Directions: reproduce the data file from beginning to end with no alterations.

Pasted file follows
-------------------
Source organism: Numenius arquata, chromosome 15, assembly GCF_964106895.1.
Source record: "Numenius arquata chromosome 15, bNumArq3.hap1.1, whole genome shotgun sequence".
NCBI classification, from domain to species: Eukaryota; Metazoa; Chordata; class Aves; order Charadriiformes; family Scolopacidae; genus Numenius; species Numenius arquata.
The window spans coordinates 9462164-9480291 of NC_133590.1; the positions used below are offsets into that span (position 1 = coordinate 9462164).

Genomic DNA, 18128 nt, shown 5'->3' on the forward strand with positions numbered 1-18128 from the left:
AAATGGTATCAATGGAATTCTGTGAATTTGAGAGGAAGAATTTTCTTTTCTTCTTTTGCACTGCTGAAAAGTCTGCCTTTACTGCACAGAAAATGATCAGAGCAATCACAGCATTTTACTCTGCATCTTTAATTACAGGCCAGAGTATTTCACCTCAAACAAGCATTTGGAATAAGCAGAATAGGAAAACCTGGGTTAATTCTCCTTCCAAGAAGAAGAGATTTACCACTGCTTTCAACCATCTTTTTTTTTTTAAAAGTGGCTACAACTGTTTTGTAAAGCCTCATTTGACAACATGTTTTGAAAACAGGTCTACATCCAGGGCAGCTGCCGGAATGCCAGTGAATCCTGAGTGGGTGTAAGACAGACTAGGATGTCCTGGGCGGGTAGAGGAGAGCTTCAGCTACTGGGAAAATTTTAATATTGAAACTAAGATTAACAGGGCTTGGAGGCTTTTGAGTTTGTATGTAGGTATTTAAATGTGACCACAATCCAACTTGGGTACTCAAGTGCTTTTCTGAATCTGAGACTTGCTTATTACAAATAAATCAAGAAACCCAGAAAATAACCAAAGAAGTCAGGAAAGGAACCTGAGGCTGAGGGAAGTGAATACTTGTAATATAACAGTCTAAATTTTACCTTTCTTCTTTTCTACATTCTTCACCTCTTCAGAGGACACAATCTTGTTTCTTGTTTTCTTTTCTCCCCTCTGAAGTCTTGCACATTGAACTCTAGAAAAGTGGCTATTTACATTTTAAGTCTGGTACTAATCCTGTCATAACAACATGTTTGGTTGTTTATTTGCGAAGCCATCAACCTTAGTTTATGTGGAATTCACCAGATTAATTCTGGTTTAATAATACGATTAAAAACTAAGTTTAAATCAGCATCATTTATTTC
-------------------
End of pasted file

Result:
Source organism: Numenius arquata, chromosome 15, assembly GCF_964106895.1.
Source record: "Numenius arquata chromosome 15, bNumArq3.hap1.1, whole genome shotgun sequence".
NCBI classification, from domain to species: Eukaryota; Metazoa; Chordata; class Aves; order Charadriiformes; family Scolopacidae; genus Numenius; species Numenius arquata.
The window spans coordinates 9462164-9480291 of NC_133590.1; the positions used below are offsets into that span (position 1 = coordinate 9462164).

Genomic DNA, 18128 nt, shown 5'->3' on the forward strand with positions numbered 1-18128 from the left:
AAATGGTATCAATGGAATTCTGTGAATTTGAGAGGAAGAATTTTCTTTTCTTCTTTTGCACTGCTGAAAAGTCTGCCTTTACTGCACAGAAAATGATCAGAGCAATCACAGCATTTTACTCTGCATCTTTAATTACAGGCCAGAGTATTTCACCTCAAACAAGCATTTGGAATAAGCAGAATAGGAAAACCTGGGTTAATTCTCCTTCCAAGAAGAAGAGATTTACCACTGCTTTCAACCATCTTTTTTTTTTTAAAAGTGGCTACAACTGTTTTGTAAAGCCTCATTTGACAACATGTTTTGAAAACAGGTCTACATCCAGGGCAGCTGCCGGAATGCCAGTGAATCCTGAGTGGGTGTAAGACAGACTAGGATGTCCTGGGCGGGTAGAGGAGAGCTTCAGCTACTGGGAAAATTTTAATATTGAAACTAAGATTAACAGGGCTTGGAGGCTTTTGAGTTTGTATGTAGGTATTTAAATGTGACCACAATCCAACTTGGGTACTCAAGTGCTTTTCTGAATCTGAGACTTGCTTATTACAAATAAATCAAGAAACCCAGAAAATAACCAAAGAAGTCAGGAAAGGAACCTGAGGCTGAGGGAAGTGAATACTTGTAATATAACAGTCTAAATTTTACCTTTCTTCTTTTCTACATTCTTCACCTCTTCAGAGGACACAATCTTGTTTCTTGTTTTCTTTTCTCCCCTCTGAAGTCTTGCACATTGAACTCTAGAAAAGTGGCTATTTACATTTTAAGTCTGGTACTAATCCTGTCATAACAACATGTTTGGTTGTTTATTTGCGAAGCCATCAACCTTAGTTTATGTGGAATTCACCAGATTAATTCTGGTTTAATAATACGATTAAAAACTAAGTTTAAATCAGCATCATTTATTTC